From back in the day, I recall a comedian, whose name I can not recall, do a bit in which he proposed a Stupid Tax. Anytime that you caught somebody doing something stupid, then you could collect $5 from them as a tax…and if they paid you the Stupid Tax, then they had done something stupid again and so they should give you another $5.
Slate’s Matthew Yglesias now proposes something similar as if it were a serious policy proposal.
As he summarizes his solution to Americans’ failure to adequately save for retirement, “What’s needed is a much more forceful, much more statist approach to forced savings, whether that’s quasi-savings in the form of higher taxes and more Social Security benefits or something like a Singapore-style system where ‘private’ savings are pooled into a state-run investment fund.” (emphasis added)
Let us take a moment to explore his underlying premises, beyond his appeal to the gun to impose his judgment on everybody else:
- Individual choice is bad because “a very large share” of people will choose wrong.
- As the correct choice in retirement savings is obvious, those people who choose independently and differently are stupid or duped.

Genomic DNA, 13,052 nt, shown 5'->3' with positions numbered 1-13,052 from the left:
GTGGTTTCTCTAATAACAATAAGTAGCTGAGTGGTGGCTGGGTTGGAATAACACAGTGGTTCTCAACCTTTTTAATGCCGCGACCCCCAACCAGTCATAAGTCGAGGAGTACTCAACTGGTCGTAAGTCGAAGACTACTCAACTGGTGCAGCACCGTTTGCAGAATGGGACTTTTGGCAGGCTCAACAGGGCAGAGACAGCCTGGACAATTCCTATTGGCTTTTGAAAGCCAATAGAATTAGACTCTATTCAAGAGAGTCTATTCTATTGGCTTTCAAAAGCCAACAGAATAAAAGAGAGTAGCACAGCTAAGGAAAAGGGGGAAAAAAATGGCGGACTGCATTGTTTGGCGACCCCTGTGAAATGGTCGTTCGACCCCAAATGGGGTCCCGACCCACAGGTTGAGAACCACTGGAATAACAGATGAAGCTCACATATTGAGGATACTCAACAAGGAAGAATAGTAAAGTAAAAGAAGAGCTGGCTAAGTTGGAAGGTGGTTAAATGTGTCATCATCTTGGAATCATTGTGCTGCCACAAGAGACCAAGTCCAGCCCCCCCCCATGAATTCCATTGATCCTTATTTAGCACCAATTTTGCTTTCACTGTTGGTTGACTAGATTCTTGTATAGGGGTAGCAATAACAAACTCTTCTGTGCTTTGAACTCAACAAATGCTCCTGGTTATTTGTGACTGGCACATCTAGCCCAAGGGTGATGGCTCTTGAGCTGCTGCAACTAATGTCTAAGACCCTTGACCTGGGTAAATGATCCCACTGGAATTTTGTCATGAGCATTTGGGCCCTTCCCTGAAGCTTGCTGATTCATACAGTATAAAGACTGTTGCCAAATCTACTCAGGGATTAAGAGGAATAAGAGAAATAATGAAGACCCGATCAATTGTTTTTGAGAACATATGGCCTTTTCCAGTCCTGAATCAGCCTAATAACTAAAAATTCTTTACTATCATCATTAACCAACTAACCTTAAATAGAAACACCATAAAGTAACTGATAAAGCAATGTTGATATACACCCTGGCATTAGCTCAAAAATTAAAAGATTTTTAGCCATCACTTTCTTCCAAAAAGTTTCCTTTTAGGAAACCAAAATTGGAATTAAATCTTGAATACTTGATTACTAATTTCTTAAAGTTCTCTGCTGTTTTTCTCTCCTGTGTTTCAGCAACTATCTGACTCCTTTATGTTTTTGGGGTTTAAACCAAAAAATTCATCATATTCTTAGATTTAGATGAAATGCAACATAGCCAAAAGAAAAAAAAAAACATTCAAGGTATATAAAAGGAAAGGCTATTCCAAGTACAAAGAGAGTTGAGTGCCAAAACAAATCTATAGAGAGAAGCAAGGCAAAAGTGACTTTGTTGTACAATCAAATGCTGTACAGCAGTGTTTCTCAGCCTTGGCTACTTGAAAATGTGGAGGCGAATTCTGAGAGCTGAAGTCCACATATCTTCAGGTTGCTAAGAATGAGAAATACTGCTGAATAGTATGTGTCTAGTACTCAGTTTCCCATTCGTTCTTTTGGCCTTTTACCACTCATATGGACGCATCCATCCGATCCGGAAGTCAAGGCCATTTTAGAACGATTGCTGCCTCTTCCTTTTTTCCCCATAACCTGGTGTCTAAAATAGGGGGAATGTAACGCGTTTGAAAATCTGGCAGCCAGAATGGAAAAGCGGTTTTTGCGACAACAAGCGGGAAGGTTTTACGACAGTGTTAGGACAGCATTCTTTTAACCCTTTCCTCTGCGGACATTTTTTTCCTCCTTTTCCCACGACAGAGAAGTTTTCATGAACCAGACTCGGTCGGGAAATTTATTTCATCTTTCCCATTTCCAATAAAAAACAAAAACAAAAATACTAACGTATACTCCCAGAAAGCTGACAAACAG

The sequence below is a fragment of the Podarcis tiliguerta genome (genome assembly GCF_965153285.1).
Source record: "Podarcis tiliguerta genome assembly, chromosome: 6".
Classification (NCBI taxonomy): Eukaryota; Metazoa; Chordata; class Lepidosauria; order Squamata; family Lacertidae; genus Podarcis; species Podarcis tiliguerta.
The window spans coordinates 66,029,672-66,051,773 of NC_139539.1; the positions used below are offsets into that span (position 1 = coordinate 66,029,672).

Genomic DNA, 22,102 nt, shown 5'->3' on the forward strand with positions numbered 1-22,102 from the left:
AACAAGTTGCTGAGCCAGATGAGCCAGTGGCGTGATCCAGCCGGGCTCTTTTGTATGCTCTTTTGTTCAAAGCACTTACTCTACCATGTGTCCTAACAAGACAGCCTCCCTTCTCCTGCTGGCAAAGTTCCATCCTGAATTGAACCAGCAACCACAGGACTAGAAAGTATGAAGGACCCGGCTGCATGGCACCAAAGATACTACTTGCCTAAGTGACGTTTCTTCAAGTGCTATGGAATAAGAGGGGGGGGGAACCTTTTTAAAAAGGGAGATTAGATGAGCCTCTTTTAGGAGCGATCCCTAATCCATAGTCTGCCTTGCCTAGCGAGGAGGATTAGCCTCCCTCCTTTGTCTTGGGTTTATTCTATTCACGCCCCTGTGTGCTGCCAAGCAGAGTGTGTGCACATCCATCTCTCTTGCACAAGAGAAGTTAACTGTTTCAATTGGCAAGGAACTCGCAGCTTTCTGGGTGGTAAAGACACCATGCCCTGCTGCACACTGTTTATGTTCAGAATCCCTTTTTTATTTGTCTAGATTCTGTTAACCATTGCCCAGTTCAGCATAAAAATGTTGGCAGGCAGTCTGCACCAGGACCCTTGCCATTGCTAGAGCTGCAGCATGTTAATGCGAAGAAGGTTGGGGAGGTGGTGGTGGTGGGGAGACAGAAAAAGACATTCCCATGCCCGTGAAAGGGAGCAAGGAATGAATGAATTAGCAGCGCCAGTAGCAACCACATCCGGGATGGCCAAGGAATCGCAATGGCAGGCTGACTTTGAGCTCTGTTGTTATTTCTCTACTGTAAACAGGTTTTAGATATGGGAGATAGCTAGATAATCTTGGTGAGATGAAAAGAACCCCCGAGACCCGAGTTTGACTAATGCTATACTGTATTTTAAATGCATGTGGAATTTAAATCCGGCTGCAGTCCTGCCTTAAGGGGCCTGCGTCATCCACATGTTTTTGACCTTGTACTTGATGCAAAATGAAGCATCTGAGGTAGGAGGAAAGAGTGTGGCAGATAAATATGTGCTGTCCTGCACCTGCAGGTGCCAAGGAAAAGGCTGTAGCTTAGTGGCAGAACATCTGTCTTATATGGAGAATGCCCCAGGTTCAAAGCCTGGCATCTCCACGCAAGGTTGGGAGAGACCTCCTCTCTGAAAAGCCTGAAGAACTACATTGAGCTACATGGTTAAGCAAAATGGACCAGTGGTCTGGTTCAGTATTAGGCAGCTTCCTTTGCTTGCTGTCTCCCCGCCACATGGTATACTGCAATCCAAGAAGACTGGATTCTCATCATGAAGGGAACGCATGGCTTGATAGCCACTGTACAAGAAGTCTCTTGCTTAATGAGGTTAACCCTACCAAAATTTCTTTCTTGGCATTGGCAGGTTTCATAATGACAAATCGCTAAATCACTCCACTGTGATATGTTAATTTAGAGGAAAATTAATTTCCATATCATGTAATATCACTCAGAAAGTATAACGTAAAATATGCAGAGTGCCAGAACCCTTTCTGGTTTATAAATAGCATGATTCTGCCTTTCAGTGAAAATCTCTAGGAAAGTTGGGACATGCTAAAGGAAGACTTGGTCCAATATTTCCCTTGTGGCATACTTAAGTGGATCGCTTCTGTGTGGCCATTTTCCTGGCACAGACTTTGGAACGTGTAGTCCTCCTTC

- Only investments in diversified funds with low fees are valid for retirement savings and that judgment should be enforced by law.
- Need (not individual rights) should be the standard in government policy.
- Money should be transferred from wealthy people that do save for retirement and given to poor and middle class people who cannot save enough.
Do you agree with Yglesias? Are you too stupid to manage your own money, so it is better for the smart people in the government to have it? Alternatively, you know that you are smart, but you know stupid people exist who should be forced to do the right thing according to the majority’s judgment?
There are many new proposals out there for providing retirement security, but they have a few things in common: (1) individuals should not be able to choose, (2) the government can eliminate risk by centralizing everything federally, and (3) savings should be taken from the rich to subsidize the retirement of those who are not rich.
These three points ignore history, even the recent history of the financial crisis. When government violates its hedgehog concept (the protection of individual rights) by attempting to regulate all risk out of life, the result is a single point of failure that will break under the cumulative strain to impose a greater cost of failure upon everyone.
Meanwhile, the federal government has failed to even cover the promised pensions of federal employees; that alone is more than $760 BILLION in broken promises and growing.
Doubt this last historical point, how confident are you that the federal government will repay the full value of your substantial payments into Social Security, which is approaching failure? The reason behind new proposals for federal retirement taxes and confiscations is that money is to be used by the federal government to paper over the actuarial deficits in Social Security.